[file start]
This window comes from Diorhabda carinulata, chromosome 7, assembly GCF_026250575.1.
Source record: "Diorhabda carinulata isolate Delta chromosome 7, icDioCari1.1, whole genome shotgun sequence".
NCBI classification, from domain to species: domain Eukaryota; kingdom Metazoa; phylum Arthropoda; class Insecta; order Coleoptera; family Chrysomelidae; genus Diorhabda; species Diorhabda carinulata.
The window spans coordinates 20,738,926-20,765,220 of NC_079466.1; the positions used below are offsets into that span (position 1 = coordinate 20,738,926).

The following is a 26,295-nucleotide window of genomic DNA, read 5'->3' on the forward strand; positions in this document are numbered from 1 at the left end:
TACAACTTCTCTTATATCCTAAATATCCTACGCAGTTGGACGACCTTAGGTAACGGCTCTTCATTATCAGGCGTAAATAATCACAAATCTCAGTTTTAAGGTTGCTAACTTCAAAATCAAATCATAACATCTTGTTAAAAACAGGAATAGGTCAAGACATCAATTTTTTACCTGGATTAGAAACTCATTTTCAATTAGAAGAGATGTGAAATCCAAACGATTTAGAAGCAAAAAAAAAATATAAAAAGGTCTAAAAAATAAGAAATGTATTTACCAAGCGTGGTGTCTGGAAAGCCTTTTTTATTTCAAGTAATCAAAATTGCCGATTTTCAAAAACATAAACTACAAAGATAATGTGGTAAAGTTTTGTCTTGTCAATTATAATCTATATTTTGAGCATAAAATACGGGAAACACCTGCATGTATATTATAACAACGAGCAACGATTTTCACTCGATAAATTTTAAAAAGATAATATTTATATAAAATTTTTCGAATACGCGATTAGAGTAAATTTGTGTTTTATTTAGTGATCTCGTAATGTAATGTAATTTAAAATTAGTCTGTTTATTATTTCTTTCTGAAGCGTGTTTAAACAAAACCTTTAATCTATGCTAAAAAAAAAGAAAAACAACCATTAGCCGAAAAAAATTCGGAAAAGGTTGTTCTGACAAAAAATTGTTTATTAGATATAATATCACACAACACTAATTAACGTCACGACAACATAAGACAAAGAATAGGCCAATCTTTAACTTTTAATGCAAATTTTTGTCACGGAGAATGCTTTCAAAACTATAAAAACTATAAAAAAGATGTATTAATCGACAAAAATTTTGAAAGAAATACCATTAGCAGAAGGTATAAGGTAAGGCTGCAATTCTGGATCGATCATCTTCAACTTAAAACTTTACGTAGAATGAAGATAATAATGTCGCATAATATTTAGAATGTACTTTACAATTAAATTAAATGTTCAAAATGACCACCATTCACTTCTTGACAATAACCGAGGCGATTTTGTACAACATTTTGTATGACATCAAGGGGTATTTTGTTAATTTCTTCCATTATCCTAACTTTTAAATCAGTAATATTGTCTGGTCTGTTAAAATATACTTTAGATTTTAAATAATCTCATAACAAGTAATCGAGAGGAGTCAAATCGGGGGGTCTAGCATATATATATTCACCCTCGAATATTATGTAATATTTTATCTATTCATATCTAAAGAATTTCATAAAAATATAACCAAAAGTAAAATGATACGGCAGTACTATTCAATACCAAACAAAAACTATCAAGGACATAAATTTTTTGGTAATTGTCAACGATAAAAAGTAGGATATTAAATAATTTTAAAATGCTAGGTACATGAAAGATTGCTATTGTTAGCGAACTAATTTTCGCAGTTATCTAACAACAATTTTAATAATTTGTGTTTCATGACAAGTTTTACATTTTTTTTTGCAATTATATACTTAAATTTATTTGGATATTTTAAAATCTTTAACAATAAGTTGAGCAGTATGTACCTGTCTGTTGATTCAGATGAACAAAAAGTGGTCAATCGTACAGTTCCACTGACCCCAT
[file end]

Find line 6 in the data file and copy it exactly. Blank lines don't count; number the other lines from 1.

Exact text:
TACAACTTCTCTTATATCCTAAATATCCTACGCAGTTGGACGACCTTAGGTAACGGCTCTTCATTATCAGGCGTAAATAATCACAAATCTCAGTTTTAAGGTTGCTAACTTCAAAATCAAATCATAACATCTTGTTAAAAACAGGAATAGGTCAAGACATCAATTTTTTACCTGGATTAGAAACTCATTTTCAATTAGAAGAGATGTGAAATCCAAACGATTTAGAAGCAAAAAAAAAATATAAAAAGGTCTAAAAAATAAGAAATGTATTTACCAAGCGTGGTGTCTGGAAAGCCTTTTTTATTTCAAGTAATCAAAATTGCCGATTTTCAAAAACATAAACTACAAAGATAATGTGGTAAAGTTTTGTCTTGTCAATTATAATCTATATTTTGAGCATAAAATACGGGAAACACCTGCATGTATATTATAACAACGAGCAACGATTTTCACTCGATAAATTTTAAAAAGATAATATTTATATAAAATTTTTCGAATACGCGATTAGAGTAAATTTGTGTTTTATTTAGTGATCTCGTAATGTAATGTAATTTAAAATTAGTCTGTTTATTATTTCTTTCTGAAGCGTGTTTAAACAAAACCTTTAATCTATGCTAAAAAAAAAGAAAAACAACCATTAGCCGAAAAAAATTCGGAAAAGGTTGTTCTGACAAAAAATTGTTTATTAGATATAATATCACACAACACTAATTAACGTCACGACAACATAAGACAAAGAATAGGCCAATCTTTAACTTTTAATGCAAATTTTTGTCACGGAGAATGCTTTCAAAACTATAAAAACTATAAAAAAGATGTATTAATCGACAAAAATTTTGAAAGAAATACCATTAGCAGAAGGTATAAGGTAAGGCTGCAATTCTGGATCGATCATCTTCAACTTAAAACTTTACGTAGAATGAAGATAATAATGTCGCATAATATTTAGAATGTACTTTACAATTAAATTAAATGTTCAAAATGACCACCATTCACTTCTTGACAATAACCGAGGCGATTTTGTACAACATTTTGTATGACATCAAGGGGTATTTTGTTAATTTCTTCCATTATCCTAACTTTTAAATCAGTAATATTGTCTGGTCTGTTAAAATATACTTTAGATTTTAAATAATCTCATAACAAGTAATCGAGAGGAGTCAAATCGGGGGGTCTAGCATATATATATTCACCCTCGAATATTATGTAATATTTTATCTATTCATATCTAAAGAATTTCATAAAAATATAACCAAAAGTAAAATGATACGGCAGTACTATTCAATACCAAACAAAAACTATCAAGGACATAAATTTTTTGGTAATTGTCAACGATAAAAAGTAGGATATTAAATAATTTTAAAATGCTAGGTACATGAAAGATTGCTATTGTTAGCGAACTAATTTTCGCAGTTATCTAACAACAATTTTAATAATTTGTGTTTCATGACAAGTTTTACATTTTTTTTTGCAATTATATACTTAAATTTATTTGGATATTTTAAAATCTTTAACAATAAGTTGAGCAGTATGTACCTGTCTGTTGATTCAGATGAACAAAAAGTGGTCAATCGTACAGTTCCACTGACCCCAT